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Michele Peterson

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Everything posted by Michele Peterson

  1. Contact CSATF first. They'll tell you want they want. They'll probably tell you to show proof of days worked by showing payroll records. Hopefully your jobs were paid through a payroll company. That'll make it easier for you.
  2. In my opinion no one should touch equipment that does not belong to them without premission. I don't like people I don't know touching my stuff. Too many people break things, lose things and damage things that I either own or am going to look bad to production for it being L&D. My biggest pet peeve is people who go into my bag and take things without asking because they see it. People who don't have the manners to ask first are the ones that don't have the respect to return things. If someone asks, I have no problem helping them 99% of the time. I've been dolly grip before and once a camera intern I had not met before that moment started booming up on the dolly cause I was busy doing something else. It was a low budget show where I could not be standing by the dolly all the time. The 1st, 2nd and I discussed the situation and they had agreed to help and I gave them permission to move the dolly when I was not there. The camera intern I had never met. I did not know his level of experience and I had no idea if he knew how to properly operate it or to do things like check for the DP's foot being clear before booming down. If he messed up and injured someone, it would come down to the question of where was I when the injury happened? If he damaged the dolly somehow, I would lose my job. It makes someone else's job harder when they have to search for their equipment because they don't know who took it. The best crews are ones where everyone helps each other out, this includes union too, but sometimes trying to be too helpful if you don't have rapport, can make things more complicated.
  3. As for age, when you get into large studio productions, many people will be around your age. It takes experience to get to that level. Plus many have spent careers as 1st, 2nd or loaders because the are content and satisfied in their craft and have no desire to move up and take on what that entails. Small, low budget shoots are more often younger crews who are gaining experience and working up to bigger productions. As with anyone starting, or starting over, it all depends on who you know as far as getting work. How easy it is to find a job is crucial dependent upon your network. Do the people you know follow the work or stay local? Do you know people who can hire you? What the pay will be depends on what you are working on. Union rates can provide a decent middle-class level. Low budget and indie stuff can be decent at a $400 a day or it can be down right insulting for ultra low budget stuff where they want to hire you as an independent contractor and pay below minimum wage with no overtime or worker's comp. My advice would be to start reaching out to people you know that might help you before you leave your current job. Get back in touch with people if you need to. Get a feel for who is in a position to hire you. Find out what they are working on and how much it makes. Let people get a feel for you and you for them, then you can make a better decision.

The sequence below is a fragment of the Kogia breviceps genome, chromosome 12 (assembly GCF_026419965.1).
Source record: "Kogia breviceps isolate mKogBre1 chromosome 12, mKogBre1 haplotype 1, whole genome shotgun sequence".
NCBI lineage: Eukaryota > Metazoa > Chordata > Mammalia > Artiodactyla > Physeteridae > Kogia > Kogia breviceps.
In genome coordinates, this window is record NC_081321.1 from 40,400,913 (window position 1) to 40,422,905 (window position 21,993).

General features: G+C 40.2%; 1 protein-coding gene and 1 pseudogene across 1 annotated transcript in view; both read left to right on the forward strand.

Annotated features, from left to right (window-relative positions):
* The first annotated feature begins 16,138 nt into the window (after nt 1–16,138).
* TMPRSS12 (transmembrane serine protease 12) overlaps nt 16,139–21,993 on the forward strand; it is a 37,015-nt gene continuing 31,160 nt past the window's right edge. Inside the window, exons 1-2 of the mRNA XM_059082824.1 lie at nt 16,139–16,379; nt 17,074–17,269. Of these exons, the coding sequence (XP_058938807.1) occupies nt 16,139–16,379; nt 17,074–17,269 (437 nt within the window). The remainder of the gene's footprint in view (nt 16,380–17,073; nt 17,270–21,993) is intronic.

4. While I have not had this exact scenario before, I have found various types of glue can be removed with the following, in order of my personal preference: Lighter Fluid - Best in my experience for glue residue (I've used it on bumper stickers with great success) Acetone - Very handy for cleaning many various unknown residues off things in my experience Goo-Gone - I second the person who already mentioned this. I've found it equal to lighter fluid, just a commercial product.